Wine World: Contrasts

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Carcassonne

The first time I saw the magnificent medieval French town of Carcassonne was on a grey and dismal day one December. I was driving, rather aimlessly I admit, from Northern Spain towards the French town of Narbonne. This might seem an unlikely destination but, in those days, Narbonne was a Motorail terminal where you could put your car on the Motorail train to Paris and then take the TGV (Train à Grande Vitesse) sleeper train to Paris where magically, you’d meet your car the following morning. It saved a lengthy trek through France and as a bonus, the company also washed the car. Sadly, this wonderful service is much diminished, though I believe the Motorail trains still run from Paris to various destinations in the South of France. Incidentally, there used to be an extensive Motorail service in Britain. It began back in 1955 and remained popular until the early 1990s though many routes operated at a loss. When British Rail was privatized in 1995 the whole thing was closed down. But I digress. (So what’s new? – Ed.)



The fortress of Carcassonne is an impressive sight even in the bleak mid-winter (to quote Christina Rossetti). This ancient town, with its castle-like double walls, majestic turrets and jumble of stone buildings sits among a vast ocean of vines, for it lies near the middle of the Languedoc wine-growing region. It’s the single biggest wine-producing region in the world. But in December, nothing much happens in the vineyards. Nothing much at all, for you see, the vines are virtually hibernating.

I mention Carcassonne because it’s the home of the wine company LGI, which was founded over twenty years ago and has since developed expertise in sourcing wines from both Gascony and the Languedoc. It produces some fascinating wines too, including the Rare Vineyards collection of budget wines that feature unconventional wines from familiar regions. This is one of them.



Rare Vineyards Sauvignon Blanc (white), IGP Côtes de Gascogne, France (Bt. 650 @ Wine Connection)

You’ve heard about Sauvignon Blanc often enough. But the Côtes de Gascogne?  Well, in case you’ve forgotten (or possibly never knew) it’s a wine-growing district in the old French region of Gascony. It lies on the Atlantic side of France and stretches from Bordeaux right down to the Spanish frontier and the mountains of the Pyrenees. Strangely enough, although most of its neighbours produce red wines, the Côtes de Gascogne produces mostly whites – around 91% to be exact. These are made from a variety of grapes, notably Colombard, Sauvignon Blanc, Sémillon and Muscadelle. They also grow a few oddly-named local varieties such as Petit Manseng and Gros Mansen along with Ugni Blanc, probably better known by its Italian name, Trebbiano.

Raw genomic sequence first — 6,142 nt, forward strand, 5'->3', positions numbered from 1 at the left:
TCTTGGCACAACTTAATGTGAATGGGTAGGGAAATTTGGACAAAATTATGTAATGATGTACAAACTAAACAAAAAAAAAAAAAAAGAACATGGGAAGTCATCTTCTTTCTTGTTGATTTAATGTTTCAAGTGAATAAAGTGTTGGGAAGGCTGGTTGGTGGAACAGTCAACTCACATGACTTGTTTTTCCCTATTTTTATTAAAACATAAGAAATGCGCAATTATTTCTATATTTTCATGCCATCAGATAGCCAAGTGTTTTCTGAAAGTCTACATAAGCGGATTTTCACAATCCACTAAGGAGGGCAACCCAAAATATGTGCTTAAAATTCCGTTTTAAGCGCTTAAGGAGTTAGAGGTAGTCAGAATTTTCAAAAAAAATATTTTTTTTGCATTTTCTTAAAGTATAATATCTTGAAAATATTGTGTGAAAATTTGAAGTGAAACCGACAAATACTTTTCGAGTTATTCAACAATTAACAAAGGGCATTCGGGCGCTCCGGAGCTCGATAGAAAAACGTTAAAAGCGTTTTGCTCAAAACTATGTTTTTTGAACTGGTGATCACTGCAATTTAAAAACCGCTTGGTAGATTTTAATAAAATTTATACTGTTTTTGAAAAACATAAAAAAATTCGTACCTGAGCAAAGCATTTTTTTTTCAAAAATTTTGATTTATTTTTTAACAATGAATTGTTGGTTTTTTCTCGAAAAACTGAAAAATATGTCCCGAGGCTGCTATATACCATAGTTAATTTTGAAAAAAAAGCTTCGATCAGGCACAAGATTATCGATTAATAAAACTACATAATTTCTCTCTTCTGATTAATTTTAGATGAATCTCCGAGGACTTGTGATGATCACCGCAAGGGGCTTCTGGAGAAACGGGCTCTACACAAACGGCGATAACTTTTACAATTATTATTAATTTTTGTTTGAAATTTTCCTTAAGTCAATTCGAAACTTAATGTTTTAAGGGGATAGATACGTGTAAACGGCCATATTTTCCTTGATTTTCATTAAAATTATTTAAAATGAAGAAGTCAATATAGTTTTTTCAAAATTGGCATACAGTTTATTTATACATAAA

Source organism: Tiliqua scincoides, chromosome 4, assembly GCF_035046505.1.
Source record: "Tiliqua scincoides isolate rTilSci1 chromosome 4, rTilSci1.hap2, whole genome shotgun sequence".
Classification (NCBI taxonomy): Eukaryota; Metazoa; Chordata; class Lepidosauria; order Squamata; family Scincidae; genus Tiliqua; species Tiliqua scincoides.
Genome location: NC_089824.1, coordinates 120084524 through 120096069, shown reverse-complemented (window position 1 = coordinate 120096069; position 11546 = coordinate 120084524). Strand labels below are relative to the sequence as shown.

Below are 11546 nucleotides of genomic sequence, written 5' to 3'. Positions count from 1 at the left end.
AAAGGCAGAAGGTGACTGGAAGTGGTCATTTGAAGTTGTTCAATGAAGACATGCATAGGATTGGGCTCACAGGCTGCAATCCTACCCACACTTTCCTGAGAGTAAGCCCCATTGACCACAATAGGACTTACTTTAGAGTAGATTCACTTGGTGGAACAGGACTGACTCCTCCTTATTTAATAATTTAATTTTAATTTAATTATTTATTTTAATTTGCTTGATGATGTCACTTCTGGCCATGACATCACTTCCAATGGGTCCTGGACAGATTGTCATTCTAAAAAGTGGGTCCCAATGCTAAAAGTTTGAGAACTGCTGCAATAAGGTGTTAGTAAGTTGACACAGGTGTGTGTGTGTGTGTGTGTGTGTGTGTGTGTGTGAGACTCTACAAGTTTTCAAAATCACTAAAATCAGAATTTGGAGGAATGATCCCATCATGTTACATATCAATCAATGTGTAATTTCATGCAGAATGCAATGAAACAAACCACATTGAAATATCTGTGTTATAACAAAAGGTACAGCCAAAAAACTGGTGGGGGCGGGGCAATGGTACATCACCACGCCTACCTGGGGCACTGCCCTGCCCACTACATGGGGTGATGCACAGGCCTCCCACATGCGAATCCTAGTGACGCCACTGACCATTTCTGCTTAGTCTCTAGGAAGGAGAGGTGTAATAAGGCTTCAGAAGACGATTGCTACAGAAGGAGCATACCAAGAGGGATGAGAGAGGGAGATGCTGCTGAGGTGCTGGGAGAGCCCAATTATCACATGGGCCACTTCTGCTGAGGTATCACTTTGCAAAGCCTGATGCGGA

This Sauvignon Blanc (SOH-vihn-yohn BLAHN) is a pale straw colour with an extraordinary rich, fruity aroma of pear, peach and melon. There’s a delicate hint of boiled sweets and a touch of grassiness too. But the aroma alone is worth the money. It carries a faint mineral character too, which is not altogether surprising, because this is typical of Sauvignon Blanc.

The taste comes as quite a surprise. It’s much fuller and richer than I expected, with loads of fruit on the palate and a lovely dry tang of acidity. The taste fairly fills the mouth and there’s an exceptionally long, clean and lemony dry finish. This would make a terrific apéritif because the sprightly touch of grapefruit-like acidity would kick the taste buds into anticipation. This wine has plenty of Sauvignon Blanc character but more intense than most Sauvignons I have come across recently. I think it would make a great partner for roast chicken or a rich and fully-flavoured cheese quiche.



30 Mile Shiraz (red), S E Australia (Bt. 690 @ Wine Connection)

Sunny South East Australia is almost the climatic opposite of Gascony and this Shiraz (SHEE-raz) really looks the part; a rich, dark crimson with hints of purple and a slightly oily appearance, which always seems to me a good sign. The aroma is quite complex. Rich black cherries, spices and fresh pepper come through first. If you really concentrate you might pick up wine gums and raspberry jam. I thought I could pick up a faint whiff of licorice too. Open the bottle about half an hour in advance, so that the wine has a chance to reveal its aromatic secrets. A bit of aeration usually helps hearty wines like this one.

The wine showed every sign of being a turbo-charged Shiraz and I was expecting it to hit the palette like a torpedo. To my surprise and delight, it has a beguiling gentle touch. The wine is dry of course, but has a soft, almost silky mouth-feel and a satisfying smooth foundation of tannin with beautifully balanced fruit flavours. There’s a lovely long and soft, dry cherry finish too. Needless to say, this wine demands hearty fare, so save it for rich flavorful dishes or the weekend barbeque, if you still have them.



30 Mile wines are produced by John Quarisa, best known for his Johnny Q label. This wine is a real beauty, and if you like a bold, luscious Australian Shiraz give this a try. You will not be disappointed. Neither were the wine professionals, for it has already won several prestigious awards.












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